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Castro, 76, named president by the communist state's National Assembly on Sunday, faces a balancing act as he tries to improve living standards and ensure food supplies while staying faithful to his brother Fidel Castro's revolution.

A general who has run Cuba as acting president since Fidel Castro fell ill in July 2006 and ceased appearing in public, Raul Castro has raised expectations that reform of Cuba's state-dominated economy is in the pipeline.

But his first step was to appoint Jose Ramon Machado Ventura, 77, a hard-line communist, as Cuba's new deputy leader, passing over Carlos Lage, 56, the official most closely identified with modest market reform of the 1990s.

"They are closing ranks," said a taxi driver named Manolo, who declined to be fully identified.

He had hoped to see Lage promoted because he has "good ideas."

"Raul has put old guard people in, but they will die at some point, and he will have a problem," Manolo said.

Young people, who have known no other leader in their lifetime, praised Fidel Castro for quitting as the best decision for Cuba given his 81 years and fragile health.

"The image the people of Cuba have had for nearly 50 years is Fidel and to suddenly change that is a bit difficult," said sociology student Maidolys, 20, hitching a ride to classes.

"But well, when things improve, people will accept the change," she said, also declining to give her full name.

Raul Castro promised on Sunday to work on minor reforms. But even moderate changes like making the government more efficient, revaluing the peso and lifting some restrictions will take time to churn their way through the machinery.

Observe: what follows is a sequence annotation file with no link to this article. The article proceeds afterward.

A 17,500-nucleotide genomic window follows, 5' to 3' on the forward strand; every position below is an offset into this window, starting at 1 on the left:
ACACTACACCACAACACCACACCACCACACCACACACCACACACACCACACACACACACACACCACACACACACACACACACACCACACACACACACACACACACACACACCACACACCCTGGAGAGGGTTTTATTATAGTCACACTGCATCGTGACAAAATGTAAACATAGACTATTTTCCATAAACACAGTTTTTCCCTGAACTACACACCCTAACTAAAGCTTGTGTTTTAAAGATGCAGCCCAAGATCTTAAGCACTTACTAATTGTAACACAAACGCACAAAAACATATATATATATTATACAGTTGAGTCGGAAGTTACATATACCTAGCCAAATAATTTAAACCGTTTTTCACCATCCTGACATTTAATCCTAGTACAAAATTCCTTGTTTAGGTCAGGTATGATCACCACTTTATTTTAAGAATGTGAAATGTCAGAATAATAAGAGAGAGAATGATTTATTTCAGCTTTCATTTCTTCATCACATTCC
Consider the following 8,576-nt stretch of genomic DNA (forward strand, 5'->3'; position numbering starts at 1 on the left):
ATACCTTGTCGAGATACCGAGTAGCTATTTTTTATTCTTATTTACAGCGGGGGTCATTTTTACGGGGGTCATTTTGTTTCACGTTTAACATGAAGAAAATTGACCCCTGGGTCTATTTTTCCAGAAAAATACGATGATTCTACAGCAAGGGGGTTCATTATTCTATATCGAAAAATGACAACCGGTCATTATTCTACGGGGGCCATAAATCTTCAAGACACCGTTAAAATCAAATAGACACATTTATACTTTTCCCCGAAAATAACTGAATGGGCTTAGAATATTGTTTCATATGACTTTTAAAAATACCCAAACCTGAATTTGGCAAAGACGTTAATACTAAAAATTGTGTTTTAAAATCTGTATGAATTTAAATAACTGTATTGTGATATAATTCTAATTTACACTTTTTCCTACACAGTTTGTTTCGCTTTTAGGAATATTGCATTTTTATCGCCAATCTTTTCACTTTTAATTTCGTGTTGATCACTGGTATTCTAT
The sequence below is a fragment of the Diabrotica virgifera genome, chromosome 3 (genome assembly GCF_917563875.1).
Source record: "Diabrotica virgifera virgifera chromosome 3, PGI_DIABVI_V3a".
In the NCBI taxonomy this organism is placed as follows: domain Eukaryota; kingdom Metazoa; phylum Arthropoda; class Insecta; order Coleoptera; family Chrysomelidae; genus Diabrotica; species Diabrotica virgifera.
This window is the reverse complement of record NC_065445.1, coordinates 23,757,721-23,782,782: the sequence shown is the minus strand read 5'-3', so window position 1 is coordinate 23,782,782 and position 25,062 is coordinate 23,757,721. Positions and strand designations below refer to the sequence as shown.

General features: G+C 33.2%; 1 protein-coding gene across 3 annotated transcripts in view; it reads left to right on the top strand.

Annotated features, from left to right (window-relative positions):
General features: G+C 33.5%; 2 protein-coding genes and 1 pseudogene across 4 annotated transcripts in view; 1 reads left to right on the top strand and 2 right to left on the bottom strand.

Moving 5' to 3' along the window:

And Fidel Castro, who has dominated almost every aspect of life on the island since his 1959 revolution, will remain a powerful force behind the scenes.

Raul Castro stressed he would not deviate far from the socialist path and said he would still consult with his brother on important issues.

"Fidel is Fidel. Fidel is irreplaceable," he said.

Analysts say Raul Castro will make changes but move cautiously.

"My feeling is that Raul will do some modest reforms in the near future," said Cuba expert Archibald Ritter of Carleton University in Ottawa, Canada.

He urged Castro to free up restrictions on small business owners such as car mechanics, fishermen, and arts and crafts vendors. "The impact would be beneficial. I think there would be rapid pay off," he said at a conference on Cuba in Miami before Raul Castro was confirmed as president.

Once a hard-liner who supervised the execution of enemies of the revolution, Raul Castro has encouraged moderate debate in recent months and asked Cubans to voice their concerns about life on the Caribbean island.

Most complained about hardships in an economy that is 90 percent run by the state. But by opening debate, the younger Castro has raised expectations inside Cuba.

"Raul has opened a Pandora's box," said Havana-born Carmelo Mesa-Lago, a professor at the University of Pittsburgh. "If he only introduces marginal, cosmetic change, the frustration of the people will increase."

Jose Oro, a former government official who defected to the United States in 1991, believed Lage still had a key role to play and Raul would depend on him to address priorities.

"Carlos Lage is the person who is in charge of the Cuban economy. He is a practical person and he knows that he needs to supply three meals a day to 12 million Cubans. Not a speech about socialism and not a speech about Marxism," he told Reuters in Miami.


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